FRANK OCKENFELS 3: A 5-HOUR CONVERSATION ABOUT LIGHT & PROCESS
This class will be an open conversation about light and process. Ockenfels will show images and discuss his celebrated and unorthodox approach to solving problems. He will also discuss his unique process of testing ideas and how he incorporates them into his work.
There will be a break for lunch followed by a 2-hour alternative light demo with an open dialog.
Frank W. Ockenfels 3 is one of the most sought-after portrait photographers in America. His portraits of such diverse personalities as Drew Barrymore, Jerry Seinfeld, Hilary Clinton, Kurt Cobain, Tom Waits, Spike Lee and Martin Scorcese have appeared in leading magazines throughout the world. Ockenfels’ work is seen frequently in Rolling Stone, Time, Entertainment Weekly, Us, Premiere, Esquire, New York Magazine and Spin. His work (including collaborations with artist Robert Longo) has appeared in galleries and museums in New York, Los Angeles and Berlin.
His images are also featured in many award-winning publications including American Photography 9, S.P.D. 25th Anniversary Annual, Creative 21 and the 72nd edition of the Art Direction Annual. Frank has also shot album covers for David Bowie, REM, Queen Latifah, Shawn Colvin, Willie Nelson, Jackson Browne, Robbie Robertson, Melissa Etheridge and Don Henley among others. In addition, he has directed music videos for artists Blues Traveler, Better Than Ezra, Local H, Billy Mann, 1000 Mona Lisas, Chris Whitley and Alice in Chains, and has directed commercials for clients including Kodak, Champion, U.S. Robotics, Converse, Nike and K. Swiss.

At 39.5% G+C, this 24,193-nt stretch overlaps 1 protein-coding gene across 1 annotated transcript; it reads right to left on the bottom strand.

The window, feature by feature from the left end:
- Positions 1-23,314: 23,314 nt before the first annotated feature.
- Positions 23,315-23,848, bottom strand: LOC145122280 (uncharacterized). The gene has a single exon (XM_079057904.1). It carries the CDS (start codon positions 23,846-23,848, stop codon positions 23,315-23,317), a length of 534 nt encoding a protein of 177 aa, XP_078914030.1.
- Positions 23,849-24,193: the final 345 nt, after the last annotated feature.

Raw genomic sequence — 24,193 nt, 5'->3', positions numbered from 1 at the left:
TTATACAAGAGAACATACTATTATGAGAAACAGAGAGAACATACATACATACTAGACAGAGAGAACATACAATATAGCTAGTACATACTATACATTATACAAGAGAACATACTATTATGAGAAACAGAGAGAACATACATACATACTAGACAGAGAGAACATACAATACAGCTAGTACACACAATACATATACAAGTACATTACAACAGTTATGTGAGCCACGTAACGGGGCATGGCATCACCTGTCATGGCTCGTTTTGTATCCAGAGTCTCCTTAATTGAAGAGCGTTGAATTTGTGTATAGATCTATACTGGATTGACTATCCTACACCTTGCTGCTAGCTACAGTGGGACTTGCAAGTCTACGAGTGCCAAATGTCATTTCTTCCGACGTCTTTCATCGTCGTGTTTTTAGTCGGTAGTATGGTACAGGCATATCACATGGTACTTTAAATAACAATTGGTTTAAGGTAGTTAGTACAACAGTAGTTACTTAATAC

Frank has photographed movie posters including Eternal Sunshine of the Spotless Mind, Harry Potter 3, Vanity Fair, Chronicles of Riddick, Starsky & Hutch for studios such as Miramax, Paramount, Focus Features, and Warner Brothers and has done TV campaigns for all the major networks including The WB, ABC, NBC, CBS, Lifetime, Showtime TNT and Fox.
Frank’s ability to adapt to unusual ten minute situations as well as staying away from the obvious seem to be his trademark. He believes in once meeting someone to then decide what the image will be, working with existing light and making light collaborate with the subject to create the moment. In many ways Frank is unconventional and believes that photography can still have moments of purity without being overly conceptualized or retouched.